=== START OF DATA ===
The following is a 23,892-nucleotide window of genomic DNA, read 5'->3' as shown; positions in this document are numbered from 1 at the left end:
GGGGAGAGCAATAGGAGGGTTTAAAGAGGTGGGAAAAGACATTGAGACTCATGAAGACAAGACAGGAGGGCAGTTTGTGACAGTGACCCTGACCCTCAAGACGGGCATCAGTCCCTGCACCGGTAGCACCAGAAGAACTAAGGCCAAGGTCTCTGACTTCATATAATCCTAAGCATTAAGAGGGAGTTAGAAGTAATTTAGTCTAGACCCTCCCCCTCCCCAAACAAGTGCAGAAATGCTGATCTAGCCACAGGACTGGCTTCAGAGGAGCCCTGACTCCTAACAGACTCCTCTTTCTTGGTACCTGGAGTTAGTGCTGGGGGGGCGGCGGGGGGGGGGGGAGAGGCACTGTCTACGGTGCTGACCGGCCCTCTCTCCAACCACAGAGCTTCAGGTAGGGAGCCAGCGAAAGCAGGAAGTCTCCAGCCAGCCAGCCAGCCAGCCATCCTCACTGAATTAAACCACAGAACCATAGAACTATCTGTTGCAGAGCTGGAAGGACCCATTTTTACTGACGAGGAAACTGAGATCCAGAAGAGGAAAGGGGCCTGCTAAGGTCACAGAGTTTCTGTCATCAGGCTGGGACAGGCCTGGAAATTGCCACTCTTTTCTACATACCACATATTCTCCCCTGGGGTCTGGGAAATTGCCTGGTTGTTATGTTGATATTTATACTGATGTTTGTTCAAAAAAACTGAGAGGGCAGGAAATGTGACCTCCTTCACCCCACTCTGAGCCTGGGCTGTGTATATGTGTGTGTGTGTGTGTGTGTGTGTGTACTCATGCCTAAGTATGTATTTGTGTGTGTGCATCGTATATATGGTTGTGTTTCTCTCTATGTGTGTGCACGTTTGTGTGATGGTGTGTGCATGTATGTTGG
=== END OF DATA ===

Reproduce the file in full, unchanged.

The following is a 23,892-nucleotide window of genomic DNA, read 5'->3' as shown; positions in this document are numbered from 1 at the left end:
GGGGAGAGCAATAGGAGGGTTTAAAGAGGTGGGAAAAGACATTGAGACTCATGAAGACAAGACAGGAGGGCAGTTTGTGACAGTGACCCTGACCCTCAAGACGGGCATCAGTCCCTGCACCGGTAGCACCAGAAGAACTAAGGCCAAGGTCTCTGACTTCATATAATCCTAAGCATTAAGAGGGAGTTAGAAGTAATTTAGTCTAGACCCTCCCCCTCCCCAAACAAGTGCAGAAATGCTGATCTAGCCACAGGACTGGCTTCAGAGGAGCCCTGACTCCTAACAGACTCCTCTTTCTTGGTACCTGGAGTTAGTGCTGGGGGGGCGGCGGGGGGGGGGGGAGAGGCACTGTCTACGGTGCTGACCGGCCCTCTCTCCAACCACAGAGCTTCAGGTAGGGAGCCAGCGAAAGCAGGAAGTCTCCAGCCAGCCAGCCAGCCAGCCATCCTCACTGAATTAAACCACAGAACCATAGAACTATCTGTTGCAGAGCTGGAAGGACCCATTTTTACTGACGAGGAAACTGAGATCCAGAAGAGGAAAGGGGCCTGCTAAGGTCACAGAGTTTCTGTCATCAGGCTGGGACAGGCCTGGAAATTGCCACTCTTTTCTACATACCACATATTCTCCCCTGGGGTCTGGGAAATTGCCTGGTTGTTATGTTGATATTTATACTGATGTTTGTTCAAAAAAACTGAGAGGGCAGGAAATGTGACCTCCTTCACCCCACTCTGAGCCTGGGCTGTGTATATGTGTGTGTGTGTGTGTGTGTGTGTGTACTCATGCCTAAGTATGTATTTGTGTGTGTGCATCGTATATATGGTTGTGTTTCTCTCTATGTGTGTGCACGTTTGTGTGATGGTGTGTGCATGTATGTTGG